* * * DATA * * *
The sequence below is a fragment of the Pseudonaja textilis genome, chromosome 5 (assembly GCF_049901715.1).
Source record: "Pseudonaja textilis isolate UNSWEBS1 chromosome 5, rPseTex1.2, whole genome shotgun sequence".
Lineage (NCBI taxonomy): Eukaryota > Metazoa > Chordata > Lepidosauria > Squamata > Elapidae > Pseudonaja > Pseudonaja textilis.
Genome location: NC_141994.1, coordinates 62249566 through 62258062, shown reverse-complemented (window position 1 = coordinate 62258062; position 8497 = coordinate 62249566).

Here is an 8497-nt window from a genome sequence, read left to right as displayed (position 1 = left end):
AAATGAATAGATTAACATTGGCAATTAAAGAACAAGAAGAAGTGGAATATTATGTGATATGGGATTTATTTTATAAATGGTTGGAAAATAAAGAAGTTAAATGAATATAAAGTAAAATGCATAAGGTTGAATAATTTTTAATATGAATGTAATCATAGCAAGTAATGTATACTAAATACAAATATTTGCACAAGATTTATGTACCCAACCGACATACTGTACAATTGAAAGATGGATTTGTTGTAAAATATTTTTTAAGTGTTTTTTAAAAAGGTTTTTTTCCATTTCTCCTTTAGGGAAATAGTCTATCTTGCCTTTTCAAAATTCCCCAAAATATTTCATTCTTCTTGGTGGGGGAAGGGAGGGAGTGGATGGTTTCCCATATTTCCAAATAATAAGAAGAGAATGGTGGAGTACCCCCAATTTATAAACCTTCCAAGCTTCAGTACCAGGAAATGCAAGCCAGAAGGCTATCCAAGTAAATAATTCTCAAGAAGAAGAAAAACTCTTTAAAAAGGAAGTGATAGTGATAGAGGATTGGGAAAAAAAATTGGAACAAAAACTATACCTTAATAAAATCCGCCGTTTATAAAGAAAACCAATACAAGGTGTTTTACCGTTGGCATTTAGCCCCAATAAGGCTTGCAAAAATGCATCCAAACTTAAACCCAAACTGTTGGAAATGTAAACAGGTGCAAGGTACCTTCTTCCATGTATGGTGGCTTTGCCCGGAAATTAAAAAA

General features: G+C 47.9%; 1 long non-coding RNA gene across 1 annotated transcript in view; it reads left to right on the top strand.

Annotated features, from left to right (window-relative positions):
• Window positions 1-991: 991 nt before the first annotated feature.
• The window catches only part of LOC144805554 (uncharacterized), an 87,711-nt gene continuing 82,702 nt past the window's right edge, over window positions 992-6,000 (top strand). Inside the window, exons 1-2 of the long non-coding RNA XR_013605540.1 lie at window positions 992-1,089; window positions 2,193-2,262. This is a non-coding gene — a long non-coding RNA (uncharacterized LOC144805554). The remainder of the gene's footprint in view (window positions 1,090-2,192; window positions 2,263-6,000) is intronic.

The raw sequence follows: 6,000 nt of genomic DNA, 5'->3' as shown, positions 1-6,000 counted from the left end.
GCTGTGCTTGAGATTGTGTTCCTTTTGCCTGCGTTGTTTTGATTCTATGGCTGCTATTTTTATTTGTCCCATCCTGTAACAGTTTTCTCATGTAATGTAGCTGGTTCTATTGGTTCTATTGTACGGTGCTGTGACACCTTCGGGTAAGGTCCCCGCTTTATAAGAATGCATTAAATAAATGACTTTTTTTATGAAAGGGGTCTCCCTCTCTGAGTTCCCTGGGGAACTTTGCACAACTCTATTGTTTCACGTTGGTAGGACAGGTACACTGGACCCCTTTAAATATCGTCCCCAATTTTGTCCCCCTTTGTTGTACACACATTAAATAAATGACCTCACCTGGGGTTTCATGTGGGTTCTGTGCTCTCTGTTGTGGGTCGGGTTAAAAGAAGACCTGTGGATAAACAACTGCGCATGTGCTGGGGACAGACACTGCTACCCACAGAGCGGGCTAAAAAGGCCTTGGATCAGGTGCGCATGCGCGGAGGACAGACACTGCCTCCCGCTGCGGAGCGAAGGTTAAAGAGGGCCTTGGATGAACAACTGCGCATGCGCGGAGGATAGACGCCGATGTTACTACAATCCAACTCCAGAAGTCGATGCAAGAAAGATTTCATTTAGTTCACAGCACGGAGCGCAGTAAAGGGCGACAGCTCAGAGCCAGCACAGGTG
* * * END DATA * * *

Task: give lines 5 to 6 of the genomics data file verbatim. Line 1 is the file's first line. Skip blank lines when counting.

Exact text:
Here is an 8497-nt window from a genome sequence, read left to right as displayed (position 1 = left end):
AAATGAATAGATTAACATTGGCAATTAAAGAACAAGAAGAAGTGGAATATTATGTGATATGGGATTTATTTTATAAATGGTTGGAAAATAAAGAAGTTAAATGAATATAAAGTAAAATGCATAAGGTTGAATAATTTTTAATATGAATGTAATCATAGCAAGTAATGTATACTAAATACAAATATTTGCACAAGATTTATGTACCCAACCGACATACTGTACAATTGAAAGATGGATTTGTTGTAAAATATTTTTTAAGTGTTTTTTAAAAAGGTTTTTTTCCATTTCTCCTTTAGGGAAATAGTCTATCTTGCCTTTTCAAAATTCCCCAAAATATTTCATTCTTCTTGGTGGGGGAAGGGAGGGAGTGGATGGTTTCCCATATTTCCAAATAATAAGAAGAGAATGGTGGAGTACCCCCAATTTATAAACCTTCCAAGCTTCAGTACCAGGAAATGCAAGCCAGAAGGCTATCCAAGTAAATAATTCTCAAGAAGAAGAAAAACTCTTTAAAAAGGAAGTGATAGTGATAGAGGATTGGGAAAAAAAATTGGAACAAAAACTATACCTTAATAAAATCCGCCGTTTATAAAGAAAACCAATACAAGGTGTTTTACCGTTGGCATTTAGCCCCAATAAGGCTTGCAAAAATGCATCCAAACTTAAACCCAAACTGTTGGAAATGTAAACAGGTGCAAGGTACCTTCTTCCATGTATGGTGGCTTTGCCCGGAAATTAAAAAA